Entrepreneurs could hold key to job creation in the Middle East
Despite reforms, labour markets in the Middle East and North Africa (MENA) have been unable to absorb the growing number of job seekers. Women and educated youth are particularly vulnerable to high unemployment. However, data on entrepreneurship and the private enterprise sector in the region have been virtually non-existent.
To address this knowledge gap, IDRC funded research in 2009 on entrepreneurship in seven MENA countries using methods developed by the Global Entrepreneurship Monitor (GEM). The researchers sought to better understand the factors influencing the level of entrepreneurial activity in the region. They also wanted to benchmark country and regional performance levels against those of other developing and developed economies. As the first major study of entrepreneurship in this region, the research provides critical baseline evidence for monitoring changes over time.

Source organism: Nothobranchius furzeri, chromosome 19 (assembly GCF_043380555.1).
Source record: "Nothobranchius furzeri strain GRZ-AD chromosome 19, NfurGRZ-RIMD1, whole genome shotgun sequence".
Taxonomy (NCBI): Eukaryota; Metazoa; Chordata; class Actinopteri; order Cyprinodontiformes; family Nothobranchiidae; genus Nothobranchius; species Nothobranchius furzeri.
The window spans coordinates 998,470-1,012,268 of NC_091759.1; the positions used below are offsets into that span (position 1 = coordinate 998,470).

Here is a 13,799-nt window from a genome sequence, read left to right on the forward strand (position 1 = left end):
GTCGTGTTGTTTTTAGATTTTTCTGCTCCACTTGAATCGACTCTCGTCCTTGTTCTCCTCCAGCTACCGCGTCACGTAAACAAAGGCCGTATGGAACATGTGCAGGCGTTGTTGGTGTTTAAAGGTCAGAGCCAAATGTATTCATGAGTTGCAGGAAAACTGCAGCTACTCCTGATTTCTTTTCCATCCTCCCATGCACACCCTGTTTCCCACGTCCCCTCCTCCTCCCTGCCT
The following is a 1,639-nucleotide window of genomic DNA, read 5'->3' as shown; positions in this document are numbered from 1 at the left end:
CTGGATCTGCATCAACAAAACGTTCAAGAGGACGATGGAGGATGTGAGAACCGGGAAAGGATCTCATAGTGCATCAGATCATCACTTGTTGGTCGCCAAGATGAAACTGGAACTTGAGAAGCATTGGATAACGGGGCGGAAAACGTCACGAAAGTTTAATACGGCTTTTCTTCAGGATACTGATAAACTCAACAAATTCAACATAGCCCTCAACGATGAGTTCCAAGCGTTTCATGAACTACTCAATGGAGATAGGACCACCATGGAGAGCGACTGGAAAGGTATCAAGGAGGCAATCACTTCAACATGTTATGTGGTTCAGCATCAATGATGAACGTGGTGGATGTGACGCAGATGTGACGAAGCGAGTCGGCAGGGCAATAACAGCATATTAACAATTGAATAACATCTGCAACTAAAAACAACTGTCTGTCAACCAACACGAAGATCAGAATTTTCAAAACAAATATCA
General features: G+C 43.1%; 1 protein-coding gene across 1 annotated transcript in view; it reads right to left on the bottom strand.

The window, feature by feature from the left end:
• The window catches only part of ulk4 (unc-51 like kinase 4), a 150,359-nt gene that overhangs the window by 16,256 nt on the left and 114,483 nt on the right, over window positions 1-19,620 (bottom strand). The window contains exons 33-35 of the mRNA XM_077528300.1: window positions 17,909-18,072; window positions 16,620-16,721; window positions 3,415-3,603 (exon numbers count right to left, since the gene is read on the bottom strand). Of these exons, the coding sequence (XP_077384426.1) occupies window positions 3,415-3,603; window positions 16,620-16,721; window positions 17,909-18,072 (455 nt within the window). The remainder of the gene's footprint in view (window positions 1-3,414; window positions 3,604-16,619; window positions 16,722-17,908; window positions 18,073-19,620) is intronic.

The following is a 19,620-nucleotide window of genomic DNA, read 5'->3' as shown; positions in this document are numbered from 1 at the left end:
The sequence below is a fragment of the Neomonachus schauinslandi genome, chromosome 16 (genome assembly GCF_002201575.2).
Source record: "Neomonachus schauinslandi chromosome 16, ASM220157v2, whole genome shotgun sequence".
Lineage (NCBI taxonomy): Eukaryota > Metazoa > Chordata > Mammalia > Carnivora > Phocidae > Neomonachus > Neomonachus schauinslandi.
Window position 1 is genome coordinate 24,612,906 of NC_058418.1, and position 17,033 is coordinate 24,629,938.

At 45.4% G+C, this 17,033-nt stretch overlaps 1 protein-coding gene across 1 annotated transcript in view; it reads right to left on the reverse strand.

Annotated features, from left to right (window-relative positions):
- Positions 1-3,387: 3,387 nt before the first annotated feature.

The research teams surveyed almost 14,000 people aged 18-64 in Algeria, Jordan, Lebanon, Morocco, Syria, the West Bank and Gaza, and Yemen. They found that almost 24% of adults are involved in some kind of entrepreneurial activity. The majority of entrepreneurs create jobs for others as well as for themselves. The multiplier effect is substantial, with new entrepreneurs generating an average of five jobs. Men are much more likely than women to be involved in entrepreneurial activity.
The researchers found that media coverage of successful businesses can inspire more people to become entrepreneurs. Governments can help by encouraging entrepreneurship in the education system and promoting women’s involvement in business start-ups.
You can read the Global Entrepreneurship Monitor-MENA Regional 2009 Report here.